Similarly, the themes of Dante's poem are very intricate, with mathematical and numerological complexities contained throughout the work, predominantly threes and nines, which are connected to the Holy Trinity. The poem is frequently acclaimed for its profound insights into the psychological complexities of human nature. Dante's ingenious and unique portrayals of the characters he encounters in Hell, Purgatory, and Paradise; his acrimonious accusations of leading citizens of Florence and Italian politics; and his commanding poetic creativity are second to none. Dante's practice of displaying actual characters allows Dante the liberty of not having to include the reader in explanation, and lets him "[make] room in his poem for the discussion of a great many subjects of the utmost importance, thus widening its range and increasing its variety," according to Dorothy Sayers in the Introduction to her 1955 book titled, Hell.

Another recurring theme of Dante, particularly during his constant perils of Inferno, is where he borrows from Aquinas' ideas on necessity and contingency. Aquinas wrote, "All creatures before they existed, were possible" – and in this sense contingent as regards their being, not necessary. "As it was in the Creator's power to produce them before they existed in themselves so likewise is it in the Creator's power when they exist in themselves to bring them to nothing." God preserves them in being, Aquinas says, "by ever giving them existence," for "if He took away His action from them, all things would be reduced to nothing." This passage demonstrates the pre-existent nature God which so moved Aquinas and Dante and is reminiscent of the Old Testament prophet Jeremiah 1:5: "Before I formed thee in the belly I knew thee; and before thou camest forth out of the womb I sanctified thee, and I ordained thee a prophet unto the nations."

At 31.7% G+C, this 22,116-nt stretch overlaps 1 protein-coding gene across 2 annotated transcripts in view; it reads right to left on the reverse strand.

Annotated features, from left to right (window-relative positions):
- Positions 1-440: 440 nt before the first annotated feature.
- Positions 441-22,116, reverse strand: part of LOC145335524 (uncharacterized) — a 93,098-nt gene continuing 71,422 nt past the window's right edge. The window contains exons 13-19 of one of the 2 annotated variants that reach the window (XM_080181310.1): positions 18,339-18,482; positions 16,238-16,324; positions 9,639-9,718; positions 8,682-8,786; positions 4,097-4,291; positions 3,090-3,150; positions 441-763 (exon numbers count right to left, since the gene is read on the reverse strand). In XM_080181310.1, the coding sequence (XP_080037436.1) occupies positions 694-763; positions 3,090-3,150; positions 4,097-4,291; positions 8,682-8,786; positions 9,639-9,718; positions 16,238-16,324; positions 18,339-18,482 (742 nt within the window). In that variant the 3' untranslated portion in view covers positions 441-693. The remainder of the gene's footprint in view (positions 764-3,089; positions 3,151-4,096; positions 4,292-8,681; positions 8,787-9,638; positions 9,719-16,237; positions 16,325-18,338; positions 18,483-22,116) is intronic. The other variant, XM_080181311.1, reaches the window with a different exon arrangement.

Scientific themes

Even though the Divine Comedy is mainly a religious poem, discoursing about sin, virtue, and theology, Dante also deliberates about several fundamentals elements of the science of his day which has instigated both praise and criticism of his work over the centuries. On this point, the Purgatorio frequently mentions the effects of a spherical Earth, such as the diverse stars observable in the southern hemisphere, the different position of the sun, and the numerous time zones of the Earth whereby two people standing on two different places on earth can observe two totally different cosmic phenomena. Dante writes:
    Just as, there where its Maker shed His blood,

    the sun shed its first rays, and Ebro lay

    beneath high Libra, and the ninth hour's rays

    were scorching Ganges' waves; so here, the sun

    stood at the point of day's departure when

    God's angel – happy – showed himself to us.
Dante's odyssey takes him through the center of the Earth in the Inferno, which conventional thought in the Middle Ages thought was the biblical Hell, and descriptions on the subsequent variation in the motion of gravity in Canto XXXIV (lines 76–120). Previously (XXXIII, 102–105), Dante questions the existence of wind in the frozen inner circle of hell, as it has no temperature variation. Inevitably, due to the location, the Paradiso converses expansively about astronomy, but following the cosmos of Ptolemy using the concentric circles of the heavens. The Paradiso also discusses the prominence of the experimental method in science, with a comprehensive illustration in lines 94–105 of Canto II:
    Yet an experiment, were you to try it,

    could free you from your cavil and the source

    of your arts' course springs from experiment.

    Taking three mirrors, place a pair of them

    at equal distance from you; set the third

    midway between those two, but farther back.

    Then, turning toward them, at your back have placed

    a light that kindles those three mirrors and

    returns to you, reflected by them all.

    Although the image in the farthest glass

    will be of lesser size, there you will see

    that it must match the brightness of the rest.